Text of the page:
The Worship Quote of the Week for (09/16/2008):

Worship: The Praise of God's Glory
Today’s WORSHIP QUOTE comes from a classic textbook on worship, expanded and revised in 2002. Author Hughes Oliphant Old presents an historical study of the worship of Israel and the early church and traces the development of worship through the period of the Reformation and beyond. These paragraphs are from the opening chapter.

We worship God because God created us to worship him. Worship is at the center of our existence, at the heart of our reason for being. God created us to be his image—an image that would reflect his glory. In fact, the whole creation was brought into existence to reflect the divine glory. The psalmist tells us that “the heavens are telling the glory of God; and the firmament proclaims his handiwork” (Psalm 19:1). The apostle Paul in the prayer with which he begins the epistle to the Ephesians makes it clear that God created us to praise him.

Blessed be the God and Father of our Lord Jesus Christ,
who has blessed us in Christ with every spiritual blessing
in the heavenly places, even as he chose us in him before
the foundation of the world, that we should be holy and
blameless before him. He destined us in love to be his
sons through Jesus Christ, according to the purpose of his
will, to the praise of his glorious grace . . . (Eph. 1:3-6)

This prayer says much about the worship of the earliest Christians. It shows the consciousness that the first Christians had of the ultimate significance of their worship. They understood themselves to have bee destined and appointed to live to the praise of God’s glory (Eph. 1:12).

When the Westminster Shorter Catechism teaches us, "Man's chief end is to glorify God and enjoy him forever," it gives witness to this same basic principle; God created us to worship him. . . . Worship must above all serve the glory of God.

Some people today justify worship for any number of other reasons. We are told that we should worship because it brings us happiness. Sometimes worship does make us happy, but not always. We are told that we should worship because it will give us a sense of self-fulfillment. Surely worship does fulfill the purpose of our existence, but we do not worship BECAUSE it brings us self-fulfillment. We are often told that we should worship in order to build family solidarity: "The family that prays together stays together." The priests of the Canaanite fertility religions said much the same thing. All kinds of politicians have insisted on participation in various religious rites in order to develop national unity or ethnic identity. Queen Elizabeth I was not the first or the last who tried to consolidate her realm by insisting that the worship be in some way English. One can always find medicine men and gurus who advocate religious rites for the sake of good health, financial success, or peace of mind. True worship, however, is distinguished from all of these in that it serves, above all, the praise of God's glory.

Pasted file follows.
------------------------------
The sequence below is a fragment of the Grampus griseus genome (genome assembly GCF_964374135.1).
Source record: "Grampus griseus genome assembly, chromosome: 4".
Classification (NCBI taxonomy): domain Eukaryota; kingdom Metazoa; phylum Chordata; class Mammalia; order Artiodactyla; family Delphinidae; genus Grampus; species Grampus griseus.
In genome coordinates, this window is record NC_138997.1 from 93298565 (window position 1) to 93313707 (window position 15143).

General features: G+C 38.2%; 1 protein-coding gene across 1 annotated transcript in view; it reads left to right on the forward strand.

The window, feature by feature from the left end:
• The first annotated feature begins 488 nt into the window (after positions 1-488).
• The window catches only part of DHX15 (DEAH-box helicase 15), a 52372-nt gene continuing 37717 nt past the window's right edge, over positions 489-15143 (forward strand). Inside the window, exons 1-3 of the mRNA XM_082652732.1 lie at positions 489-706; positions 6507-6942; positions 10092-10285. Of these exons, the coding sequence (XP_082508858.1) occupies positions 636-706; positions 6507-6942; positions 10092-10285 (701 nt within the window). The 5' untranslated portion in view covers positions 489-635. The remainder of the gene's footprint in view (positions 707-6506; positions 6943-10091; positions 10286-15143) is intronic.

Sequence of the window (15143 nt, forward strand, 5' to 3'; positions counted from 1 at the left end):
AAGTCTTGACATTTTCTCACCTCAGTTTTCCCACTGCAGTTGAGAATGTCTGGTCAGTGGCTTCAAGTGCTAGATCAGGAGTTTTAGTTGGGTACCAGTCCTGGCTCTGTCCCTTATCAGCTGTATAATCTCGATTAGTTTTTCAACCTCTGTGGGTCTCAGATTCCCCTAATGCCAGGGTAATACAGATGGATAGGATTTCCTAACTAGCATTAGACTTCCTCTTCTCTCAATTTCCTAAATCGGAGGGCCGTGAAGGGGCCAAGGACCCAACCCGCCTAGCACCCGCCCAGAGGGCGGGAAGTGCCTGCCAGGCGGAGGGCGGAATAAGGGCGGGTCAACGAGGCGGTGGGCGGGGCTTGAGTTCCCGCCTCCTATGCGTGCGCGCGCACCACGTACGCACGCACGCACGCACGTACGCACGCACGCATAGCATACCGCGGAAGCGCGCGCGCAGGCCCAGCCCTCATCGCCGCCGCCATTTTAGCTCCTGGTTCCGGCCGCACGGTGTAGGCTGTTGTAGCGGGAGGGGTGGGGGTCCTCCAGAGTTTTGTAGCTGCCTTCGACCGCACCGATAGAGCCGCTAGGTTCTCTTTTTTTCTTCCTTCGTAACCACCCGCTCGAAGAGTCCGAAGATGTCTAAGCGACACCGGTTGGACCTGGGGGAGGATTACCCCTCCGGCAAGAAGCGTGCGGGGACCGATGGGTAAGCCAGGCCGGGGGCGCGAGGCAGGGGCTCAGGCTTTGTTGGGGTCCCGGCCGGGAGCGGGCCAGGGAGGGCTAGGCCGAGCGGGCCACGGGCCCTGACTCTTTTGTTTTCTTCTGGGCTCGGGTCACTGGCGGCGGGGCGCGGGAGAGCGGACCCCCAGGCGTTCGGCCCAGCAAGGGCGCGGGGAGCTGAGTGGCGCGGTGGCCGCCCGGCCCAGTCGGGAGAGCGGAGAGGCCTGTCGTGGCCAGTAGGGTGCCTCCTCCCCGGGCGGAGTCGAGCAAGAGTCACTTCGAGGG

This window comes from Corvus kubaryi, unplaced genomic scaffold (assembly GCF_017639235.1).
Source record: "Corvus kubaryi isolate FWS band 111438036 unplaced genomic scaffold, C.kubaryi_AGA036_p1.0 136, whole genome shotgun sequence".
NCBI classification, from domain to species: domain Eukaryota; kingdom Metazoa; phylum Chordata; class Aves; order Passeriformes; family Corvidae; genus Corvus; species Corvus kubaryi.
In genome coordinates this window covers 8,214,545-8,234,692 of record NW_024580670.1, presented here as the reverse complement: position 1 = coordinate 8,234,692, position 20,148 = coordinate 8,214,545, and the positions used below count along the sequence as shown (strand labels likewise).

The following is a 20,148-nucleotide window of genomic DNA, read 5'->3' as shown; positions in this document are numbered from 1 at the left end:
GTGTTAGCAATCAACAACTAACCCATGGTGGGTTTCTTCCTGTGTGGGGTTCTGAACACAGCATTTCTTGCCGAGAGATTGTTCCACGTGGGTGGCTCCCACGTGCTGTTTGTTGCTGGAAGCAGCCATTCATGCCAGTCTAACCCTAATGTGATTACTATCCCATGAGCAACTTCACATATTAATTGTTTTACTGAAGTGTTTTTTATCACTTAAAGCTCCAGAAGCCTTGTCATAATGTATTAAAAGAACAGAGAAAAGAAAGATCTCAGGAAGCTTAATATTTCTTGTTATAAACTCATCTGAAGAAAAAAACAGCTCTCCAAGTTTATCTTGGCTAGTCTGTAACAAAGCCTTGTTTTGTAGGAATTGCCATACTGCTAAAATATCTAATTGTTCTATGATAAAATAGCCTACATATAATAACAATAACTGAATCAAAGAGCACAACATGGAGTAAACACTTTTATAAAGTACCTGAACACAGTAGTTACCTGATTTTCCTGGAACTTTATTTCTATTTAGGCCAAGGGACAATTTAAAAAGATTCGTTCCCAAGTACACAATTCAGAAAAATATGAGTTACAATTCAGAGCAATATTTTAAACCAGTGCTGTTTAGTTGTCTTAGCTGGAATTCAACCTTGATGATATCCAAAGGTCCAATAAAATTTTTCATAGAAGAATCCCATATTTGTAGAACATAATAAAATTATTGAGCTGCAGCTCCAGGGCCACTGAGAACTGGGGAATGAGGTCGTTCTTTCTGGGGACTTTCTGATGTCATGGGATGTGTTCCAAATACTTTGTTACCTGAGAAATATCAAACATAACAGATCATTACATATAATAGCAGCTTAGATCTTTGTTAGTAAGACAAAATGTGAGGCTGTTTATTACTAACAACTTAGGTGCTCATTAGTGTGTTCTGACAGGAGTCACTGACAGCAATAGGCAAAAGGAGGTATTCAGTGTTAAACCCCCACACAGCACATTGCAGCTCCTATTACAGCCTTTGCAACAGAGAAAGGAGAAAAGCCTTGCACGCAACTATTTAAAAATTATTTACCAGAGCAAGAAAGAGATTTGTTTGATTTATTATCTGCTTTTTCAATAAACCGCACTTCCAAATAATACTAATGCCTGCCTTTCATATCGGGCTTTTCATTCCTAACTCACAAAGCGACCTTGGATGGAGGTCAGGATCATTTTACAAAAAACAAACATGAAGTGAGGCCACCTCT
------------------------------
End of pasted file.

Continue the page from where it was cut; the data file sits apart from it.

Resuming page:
— Hughes Oliphant Old, WORSHIP: REFORMED ACCORDING TO SCRIPTURE, Revised and Expanded Edition, Louisville: Westminster John Knox Press, 2002, pp. 1-2. ISBN 0-664-22579-9.

[Hughes Oliphant Old will deliver the 2009 Mullins Lectures on Preaching at The Southern Baptist Theological Seminary on March 3-5, 2009. He is the author of the mammoth multivolume study THE READING AND PREACHING OF THE SCRIPTURES IN THE WORSHIP OF THE CHRISTIAN CHURCH (Eerdmans).]

Have a great week,

Chip Stam
Director, Institute for Christian Worship
School of Church Music and Worship
The Southern Baptist Theological Seminary
Louisville, Kentucky

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